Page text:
Digital depression screening in HIV primary care in South Africa: mood in retroviral + application monitoring [MIR + IAM].
Passchier RV., Owens SE., Wickremsinhe MN., Bismilla N., Ebuenyi ID.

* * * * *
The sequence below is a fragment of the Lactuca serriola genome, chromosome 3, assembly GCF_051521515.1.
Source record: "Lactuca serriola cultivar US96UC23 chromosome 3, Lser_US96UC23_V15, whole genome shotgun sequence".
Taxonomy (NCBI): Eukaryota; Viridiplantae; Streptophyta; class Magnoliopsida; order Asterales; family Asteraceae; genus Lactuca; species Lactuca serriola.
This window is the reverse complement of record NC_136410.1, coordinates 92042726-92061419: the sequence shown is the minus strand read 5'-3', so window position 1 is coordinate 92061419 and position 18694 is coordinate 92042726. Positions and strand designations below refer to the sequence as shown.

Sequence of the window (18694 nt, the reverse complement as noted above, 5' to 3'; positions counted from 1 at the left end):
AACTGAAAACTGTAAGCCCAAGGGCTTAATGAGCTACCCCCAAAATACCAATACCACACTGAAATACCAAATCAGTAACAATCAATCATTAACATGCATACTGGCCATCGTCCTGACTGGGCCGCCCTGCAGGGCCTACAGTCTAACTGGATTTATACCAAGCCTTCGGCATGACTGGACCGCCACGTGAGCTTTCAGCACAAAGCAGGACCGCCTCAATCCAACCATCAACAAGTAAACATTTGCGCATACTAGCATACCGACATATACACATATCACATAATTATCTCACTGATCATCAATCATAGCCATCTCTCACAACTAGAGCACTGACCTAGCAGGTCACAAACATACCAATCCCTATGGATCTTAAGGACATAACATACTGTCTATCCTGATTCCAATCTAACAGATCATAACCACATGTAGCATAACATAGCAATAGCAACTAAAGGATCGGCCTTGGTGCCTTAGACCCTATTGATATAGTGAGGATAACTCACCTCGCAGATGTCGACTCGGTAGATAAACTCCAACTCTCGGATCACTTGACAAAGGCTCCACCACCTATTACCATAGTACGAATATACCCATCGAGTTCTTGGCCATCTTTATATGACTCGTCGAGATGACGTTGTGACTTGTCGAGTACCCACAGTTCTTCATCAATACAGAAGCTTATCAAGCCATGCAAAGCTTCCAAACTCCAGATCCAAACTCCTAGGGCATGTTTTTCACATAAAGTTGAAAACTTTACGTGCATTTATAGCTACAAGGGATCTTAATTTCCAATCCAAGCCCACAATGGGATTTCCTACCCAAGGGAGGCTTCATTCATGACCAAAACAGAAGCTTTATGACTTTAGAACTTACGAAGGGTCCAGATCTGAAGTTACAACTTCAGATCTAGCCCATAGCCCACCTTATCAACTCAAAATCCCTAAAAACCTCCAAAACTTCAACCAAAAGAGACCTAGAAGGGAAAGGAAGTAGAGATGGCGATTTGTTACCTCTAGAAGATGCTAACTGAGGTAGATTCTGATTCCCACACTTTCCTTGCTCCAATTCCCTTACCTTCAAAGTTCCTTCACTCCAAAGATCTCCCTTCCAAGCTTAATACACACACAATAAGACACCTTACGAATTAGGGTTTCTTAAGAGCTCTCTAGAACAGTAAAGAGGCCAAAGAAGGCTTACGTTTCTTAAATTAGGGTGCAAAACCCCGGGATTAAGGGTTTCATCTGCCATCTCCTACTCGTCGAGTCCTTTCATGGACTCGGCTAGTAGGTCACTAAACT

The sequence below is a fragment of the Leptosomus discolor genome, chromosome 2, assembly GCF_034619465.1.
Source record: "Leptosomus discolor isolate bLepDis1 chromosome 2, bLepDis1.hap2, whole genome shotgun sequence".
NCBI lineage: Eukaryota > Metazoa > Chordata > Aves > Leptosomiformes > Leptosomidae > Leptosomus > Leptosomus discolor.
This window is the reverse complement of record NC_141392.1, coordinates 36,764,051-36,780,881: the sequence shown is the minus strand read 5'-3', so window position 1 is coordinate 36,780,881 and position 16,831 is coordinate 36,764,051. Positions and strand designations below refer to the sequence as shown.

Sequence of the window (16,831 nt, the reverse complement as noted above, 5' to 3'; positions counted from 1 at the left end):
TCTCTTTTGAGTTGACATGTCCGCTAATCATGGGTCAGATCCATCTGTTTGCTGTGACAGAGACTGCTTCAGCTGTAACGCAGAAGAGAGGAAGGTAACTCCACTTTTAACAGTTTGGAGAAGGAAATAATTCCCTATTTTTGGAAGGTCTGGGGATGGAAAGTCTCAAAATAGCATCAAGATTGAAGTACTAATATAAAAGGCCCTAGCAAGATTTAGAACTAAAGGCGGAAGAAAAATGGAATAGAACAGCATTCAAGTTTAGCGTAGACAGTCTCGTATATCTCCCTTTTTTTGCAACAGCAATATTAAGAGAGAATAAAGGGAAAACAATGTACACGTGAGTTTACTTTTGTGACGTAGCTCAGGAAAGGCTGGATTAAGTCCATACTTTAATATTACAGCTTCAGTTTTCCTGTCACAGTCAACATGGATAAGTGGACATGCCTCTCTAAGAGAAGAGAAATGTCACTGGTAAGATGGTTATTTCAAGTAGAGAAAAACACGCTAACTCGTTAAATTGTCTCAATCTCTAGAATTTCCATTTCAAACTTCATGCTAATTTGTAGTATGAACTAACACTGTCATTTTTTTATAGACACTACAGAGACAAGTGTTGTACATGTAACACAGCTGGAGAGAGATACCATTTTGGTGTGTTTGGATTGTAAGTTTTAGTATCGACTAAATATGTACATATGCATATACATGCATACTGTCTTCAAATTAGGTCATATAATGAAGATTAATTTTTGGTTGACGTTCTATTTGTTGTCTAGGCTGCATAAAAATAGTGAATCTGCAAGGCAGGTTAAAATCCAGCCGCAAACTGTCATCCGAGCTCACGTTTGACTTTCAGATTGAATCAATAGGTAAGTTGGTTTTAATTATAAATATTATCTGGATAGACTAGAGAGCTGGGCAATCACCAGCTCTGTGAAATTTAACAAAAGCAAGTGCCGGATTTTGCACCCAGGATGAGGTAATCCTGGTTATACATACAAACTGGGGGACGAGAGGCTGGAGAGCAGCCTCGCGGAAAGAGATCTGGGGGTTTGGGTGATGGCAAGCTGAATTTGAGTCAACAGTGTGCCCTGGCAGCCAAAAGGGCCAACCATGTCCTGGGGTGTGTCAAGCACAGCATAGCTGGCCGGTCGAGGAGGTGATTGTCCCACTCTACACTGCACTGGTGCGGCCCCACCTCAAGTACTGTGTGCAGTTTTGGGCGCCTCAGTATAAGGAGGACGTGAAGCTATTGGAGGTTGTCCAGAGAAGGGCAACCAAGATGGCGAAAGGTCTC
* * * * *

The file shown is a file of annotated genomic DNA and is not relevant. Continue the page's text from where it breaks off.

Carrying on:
Background: Integrating mental health care into HIV services is critical to addressing the high unmet treatment needs for people living with HIV and comorbid major depressive disorder. Introducing routine mental health screening at the primary health care level is a much needed diagonal approach to enhancing HIV care. In low-resource settings with a shortage of mental health care providers, eMental Health may provide a novel opportunity to attenuate this treatment gap and strengthen the health system. Objective: To conduct formative health systems research on the implementation of routine depression screening using a digital tool - Mood in Retroviral Positive Individuals Application Monitoring (MIR + IAM) - in an HIV primary care setting in South Africa. Methods: A Theory of Change (ToC) approach was utilised through individual and group session interviews to design an intervention that is embedded in the local context. Ten experts and local stakeholders were selected from the UK and South Africa. Data were analysed thematically using Atlas.ti to identify interventions, assumptions, barriers and facilitators of implementation. Findings: The participants considered digital depression screening in HIV care services relevant for the improvement of mental health in this population. The six main themes identified from the ToC process were: (1) user experience including acceptability by patients, issues of patient privacy and digital literacy, and the need for a patient-centred tool; (2) benefits of the digital tool for data collection and health promotion; (3) availability of treatment after diagnosis; (4) human and physical resource capacity of primary health care; (5) training for lay health care workers; and (6) demonstration of the intervention's usefulness to generate interest from decision-makers. Conclusion: Digital depression screening coupled with routine mental health data collection and analysis in HIV care is an applicable service that could improve the mental and physical health outcomes of this population. Careful consideration of the local health system capacity, including both workers and patients, is required. Future research to refine this intervention should focus on service users, government stakeholders and funders.